Reading Tips for Teaching Kids at Home | United Way of Metropolitan Dallas

What Are the Best Ways for Parents to Teach Their Kids to Read? United Way of Metropolitan Dallas Has These Tips.

Research shows that early reading is an indicator for future success.

Here’s a hard fact: Children who don’t read on track by third grade have difficulty mastering academic content, succeeding in school and fulfilling their life’s potential. Early reading, says Abigail Sharp, vice president of early childhood initiatives at United Way of Metropolitan Dallas, impacts a child’s whole life.

That’s why our 2030 Aspire education goals include increasing the number of North Texas students reading on grade level by third grade by 50 percent over the next 10 years. And though COVID-19 may have exacerbated the digital divide in education this last year, the fact that parents are their children’s first teachers hasn’t changed.

Sharp says parents of children from birth to age 5 and older can help their kids learn to read—and then support them as they become lifelong reading enthusiasts. Children should know their letters and be emerging readers by the time they enter kindergarten. Teaching kids to read begins with a very simple formula.


For kids of every age, “our highest recommendation is that parents read, play, sing to their kiddos daily,” Sharp says. “It starts with that.”

Simply interacting with your child in a creative way lays the groundwork for early learning and encourages learning all along the way. A few ideas:

  • Get down on the floor and draw and color.
  • Sing the ABCs in the car and keep board books in the backseat for them to explore.
  • Read a short book before bed.
  • Build a living room fort of bedsheets and chairs, then get inside and make up a funny story.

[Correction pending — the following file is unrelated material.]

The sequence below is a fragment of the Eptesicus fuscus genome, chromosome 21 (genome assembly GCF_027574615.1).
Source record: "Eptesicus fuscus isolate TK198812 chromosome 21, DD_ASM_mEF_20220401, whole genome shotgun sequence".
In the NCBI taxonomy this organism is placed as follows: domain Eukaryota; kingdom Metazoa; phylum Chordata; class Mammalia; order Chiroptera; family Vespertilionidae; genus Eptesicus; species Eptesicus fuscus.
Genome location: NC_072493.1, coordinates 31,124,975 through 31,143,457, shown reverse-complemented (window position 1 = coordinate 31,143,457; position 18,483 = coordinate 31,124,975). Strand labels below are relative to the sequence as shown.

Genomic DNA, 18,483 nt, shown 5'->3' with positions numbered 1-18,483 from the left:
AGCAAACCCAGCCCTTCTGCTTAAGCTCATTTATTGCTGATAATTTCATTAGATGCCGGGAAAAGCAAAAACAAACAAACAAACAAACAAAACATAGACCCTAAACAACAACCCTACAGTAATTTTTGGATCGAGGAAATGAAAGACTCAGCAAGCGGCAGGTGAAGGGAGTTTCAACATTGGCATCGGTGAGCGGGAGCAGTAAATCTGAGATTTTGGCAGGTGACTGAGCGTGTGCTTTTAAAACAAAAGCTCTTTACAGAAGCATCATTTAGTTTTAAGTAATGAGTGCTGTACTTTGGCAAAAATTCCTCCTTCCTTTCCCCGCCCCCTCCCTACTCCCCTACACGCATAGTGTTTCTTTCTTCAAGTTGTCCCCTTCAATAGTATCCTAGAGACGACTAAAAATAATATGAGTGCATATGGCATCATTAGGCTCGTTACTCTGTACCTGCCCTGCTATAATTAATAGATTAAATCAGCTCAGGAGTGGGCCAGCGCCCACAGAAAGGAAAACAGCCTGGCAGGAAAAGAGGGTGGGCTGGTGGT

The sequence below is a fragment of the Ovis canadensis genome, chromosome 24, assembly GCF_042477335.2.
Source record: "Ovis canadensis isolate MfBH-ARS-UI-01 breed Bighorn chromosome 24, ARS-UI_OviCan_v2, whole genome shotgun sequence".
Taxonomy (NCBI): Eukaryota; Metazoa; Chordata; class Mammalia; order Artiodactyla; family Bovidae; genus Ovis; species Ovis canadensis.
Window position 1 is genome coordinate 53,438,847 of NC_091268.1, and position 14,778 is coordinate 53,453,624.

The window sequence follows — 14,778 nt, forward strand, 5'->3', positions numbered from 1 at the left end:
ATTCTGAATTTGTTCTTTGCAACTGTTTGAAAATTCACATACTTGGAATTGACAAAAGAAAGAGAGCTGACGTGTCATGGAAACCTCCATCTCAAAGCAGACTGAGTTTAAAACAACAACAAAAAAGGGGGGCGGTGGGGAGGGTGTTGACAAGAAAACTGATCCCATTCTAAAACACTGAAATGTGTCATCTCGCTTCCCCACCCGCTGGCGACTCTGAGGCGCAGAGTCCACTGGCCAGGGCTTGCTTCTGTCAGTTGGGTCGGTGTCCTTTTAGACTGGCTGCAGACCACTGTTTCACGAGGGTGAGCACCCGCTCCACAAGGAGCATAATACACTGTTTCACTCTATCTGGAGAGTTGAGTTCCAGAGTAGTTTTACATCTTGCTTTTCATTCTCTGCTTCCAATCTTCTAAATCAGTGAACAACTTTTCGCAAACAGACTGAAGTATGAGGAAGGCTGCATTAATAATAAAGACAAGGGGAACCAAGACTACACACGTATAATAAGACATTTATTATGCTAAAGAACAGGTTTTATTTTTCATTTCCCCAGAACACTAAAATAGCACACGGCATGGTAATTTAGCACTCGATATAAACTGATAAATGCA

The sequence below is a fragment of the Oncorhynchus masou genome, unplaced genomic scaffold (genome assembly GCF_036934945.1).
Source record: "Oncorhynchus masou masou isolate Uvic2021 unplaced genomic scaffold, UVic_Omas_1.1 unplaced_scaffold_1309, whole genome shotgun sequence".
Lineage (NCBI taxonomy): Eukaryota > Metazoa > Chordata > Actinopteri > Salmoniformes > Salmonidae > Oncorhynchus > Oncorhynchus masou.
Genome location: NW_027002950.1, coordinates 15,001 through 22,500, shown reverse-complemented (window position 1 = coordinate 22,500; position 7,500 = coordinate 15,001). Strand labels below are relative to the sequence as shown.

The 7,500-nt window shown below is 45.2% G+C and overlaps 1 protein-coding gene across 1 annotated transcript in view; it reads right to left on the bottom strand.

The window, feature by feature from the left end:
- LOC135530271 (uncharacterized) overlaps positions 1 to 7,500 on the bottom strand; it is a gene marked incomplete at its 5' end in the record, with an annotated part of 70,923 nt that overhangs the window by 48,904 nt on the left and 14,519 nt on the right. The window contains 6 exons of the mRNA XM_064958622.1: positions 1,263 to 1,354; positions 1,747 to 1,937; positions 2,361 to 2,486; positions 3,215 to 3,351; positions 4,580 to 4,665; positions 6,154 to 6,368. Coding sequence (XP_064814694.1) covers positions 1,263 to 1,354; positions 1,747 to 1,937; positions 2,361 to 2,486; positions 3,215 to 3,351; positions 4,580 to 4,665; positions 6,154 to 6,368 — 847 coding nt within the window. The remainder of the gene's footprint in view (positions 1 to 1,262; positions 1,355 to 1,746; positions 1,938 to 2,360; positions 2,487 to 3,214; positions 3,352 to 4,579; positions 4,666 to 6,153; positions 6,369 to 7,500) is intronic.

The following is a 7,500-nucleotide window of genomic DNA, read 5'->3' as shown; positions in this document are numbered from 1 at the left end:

• Use shaving cream to write the alphabet in the bathtub.
  • Pull out your pots and wooden spoons and hold a kitchen concert before dinner.
  • Take a walk around the neighborhood and name all the dogs or plants you see.

Here are other tips to make learning a part of every day:


Talk, talk, talk. “What we tell parents is to narrate their day. Say, ‘Mommy’s making lunch for you. I am going to pull out the peanut butter. I am going to pull out the bread. Here’s a knife, and I’ll use it to spread the peanut butter on the bread.’ It feels silly, but this really helps grow vocabulary,” Sharp says.

Socialize. Take your child to the park several times a week or join play groups. Encourage your child to talk to adults whenever you’re out and find opportunities for them to play with children outside your household.

Create sensory experiences. Exploring taste, touch, smell, sight and hearing sparks curiosity and stimulates the imagination. Give a toddler finger paints, PlayDoh, shaving cream or sand. Blindfold your child and give them different foods to taste and guess or make homemade musical instruments with objects from around the house. You can even craft sock puppets and put on a puppet show!

Limit screen exposure. The American Academy of Pediatrics recommends no screens for children younger than 2 months, except when they are video chatting with family members. It also recommends limiting screen time for those ages 2 to 5 to just one hour per day of high-quality children’s programming, such as Sesame Street.


Label things around the house. Write the names of things on sticky notes — door, drawer, bed, book. Each time your child uses something that has a label, have him or her look at the word and say it.